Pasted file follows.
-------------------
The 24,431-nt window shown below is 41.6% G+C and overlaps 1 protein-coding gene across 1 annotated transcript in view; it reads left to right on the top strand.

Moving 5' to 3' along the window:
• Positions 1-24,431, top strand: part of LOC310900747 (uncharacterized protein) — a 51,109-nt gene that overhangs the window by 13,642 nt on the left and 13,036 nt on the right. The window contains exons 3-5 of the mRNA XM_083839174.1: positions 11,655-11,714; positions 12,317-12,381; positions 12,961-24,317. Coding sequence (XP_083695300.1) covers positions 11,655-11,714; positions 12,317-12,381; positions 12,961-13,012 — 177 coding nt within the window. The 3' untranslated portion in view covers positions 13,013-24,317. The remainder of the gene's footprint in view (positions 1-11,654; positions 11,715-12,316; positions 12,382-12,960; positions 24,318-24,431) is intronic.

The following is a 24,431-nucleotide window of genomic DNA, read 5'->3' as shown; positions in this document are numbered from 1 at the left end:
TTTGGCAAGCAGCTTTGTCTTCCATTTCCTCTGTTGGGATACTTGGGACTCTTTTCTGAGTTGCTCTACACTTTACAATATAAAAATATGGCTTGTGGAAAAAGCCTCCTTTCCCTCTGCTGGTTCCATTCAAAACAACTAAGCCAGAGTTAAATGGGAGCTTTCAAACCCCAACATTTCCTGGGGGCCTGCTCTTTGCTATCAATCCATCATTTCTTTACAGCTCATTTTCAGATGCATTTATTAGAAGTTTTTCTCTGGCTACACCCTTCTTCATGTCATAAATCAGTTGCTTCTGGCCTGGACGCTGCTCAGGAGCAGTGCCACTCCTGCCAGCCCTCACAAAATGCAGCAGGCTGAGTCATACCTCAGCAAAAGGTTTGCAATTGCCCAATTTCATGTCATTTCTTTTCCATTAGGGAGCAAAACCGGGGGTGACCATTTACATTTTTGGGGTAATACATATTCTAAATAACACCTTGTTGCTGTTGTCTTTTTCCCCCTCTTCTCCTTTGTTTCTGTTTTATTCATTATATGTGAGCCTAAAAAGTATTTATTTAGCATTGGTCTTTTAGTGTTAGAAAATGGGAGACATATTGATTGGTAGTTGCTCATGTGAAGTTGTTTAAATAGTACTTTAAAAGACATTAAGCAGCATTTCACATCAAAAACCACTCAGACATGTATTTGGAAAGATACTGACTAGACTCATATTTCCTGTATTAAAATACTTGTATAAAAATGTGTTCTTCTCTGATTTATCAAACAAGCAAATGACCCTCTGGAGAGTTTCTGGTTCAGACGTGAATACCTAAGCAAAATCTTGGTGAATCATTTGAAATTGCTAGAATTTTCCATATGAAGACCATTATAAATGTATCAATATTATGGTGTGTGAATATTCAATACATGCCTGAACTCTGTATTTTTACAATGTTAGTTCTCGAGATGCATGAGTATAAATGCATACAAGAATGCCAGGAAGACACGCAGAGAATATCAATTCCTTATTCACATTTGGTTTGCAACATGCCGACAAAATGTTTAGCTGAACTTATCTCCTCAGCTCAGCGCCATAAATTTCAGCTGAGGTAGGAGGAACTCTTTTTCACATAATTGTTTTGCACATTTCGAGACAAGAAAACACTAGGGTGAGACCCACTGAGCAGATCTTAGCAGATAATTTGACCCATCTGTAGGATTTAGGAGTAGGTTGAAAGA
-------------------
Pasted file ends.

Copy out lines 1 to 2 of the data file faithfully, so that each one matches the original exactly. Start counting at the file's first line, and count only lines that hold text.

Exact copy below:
The 24,431-nt window shown below is 41.6% G+C and overlaps 1 protein-coding gene across 1 annotated transcript in view; it reads left to right on the top strand.

Moving 5' to 3' along the window: